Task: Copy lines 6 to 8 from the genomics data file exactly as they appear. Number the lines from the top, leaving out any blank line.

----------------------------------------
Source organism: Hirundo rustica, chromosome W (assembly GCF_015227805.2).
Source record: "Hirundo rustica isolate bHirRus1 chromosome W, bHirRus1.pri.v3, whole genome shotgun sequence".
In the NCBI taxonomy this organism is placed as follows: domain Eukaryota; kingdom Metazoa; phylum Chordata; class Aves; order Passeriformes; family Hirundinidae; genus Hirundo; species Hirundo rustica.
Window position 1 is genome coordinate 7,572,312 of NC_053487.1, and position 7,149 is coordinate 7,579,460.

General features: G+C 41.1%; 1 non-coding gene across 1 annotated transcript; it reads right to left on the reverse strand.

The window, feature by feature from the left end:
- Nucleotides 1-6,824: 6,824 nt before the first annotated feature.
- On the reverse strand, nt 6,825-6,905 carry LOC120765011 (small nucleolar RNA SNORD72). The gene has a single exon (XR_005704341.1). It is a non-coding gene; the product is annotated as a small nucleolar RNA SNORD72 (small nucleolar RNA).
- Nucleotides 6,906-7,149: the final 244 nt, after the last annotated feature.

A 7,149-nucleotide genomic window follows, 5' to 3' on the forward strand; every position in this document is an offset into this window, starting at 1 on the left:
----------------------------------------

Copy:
The window, feature by feature from the left end:
- Nucleotides 1-6,824: 6,824 nt before the first annotated feature.
- On the reverse strand, nt 6,825-6,905 carry LOC120765011 (small nucleolar RNA SNORD72). The gene has a single exon (XR_005704341.1). It is a non-coding gene; the product is annotated as a small nucleolar RNA SNORD72 (small nucleolar RNA).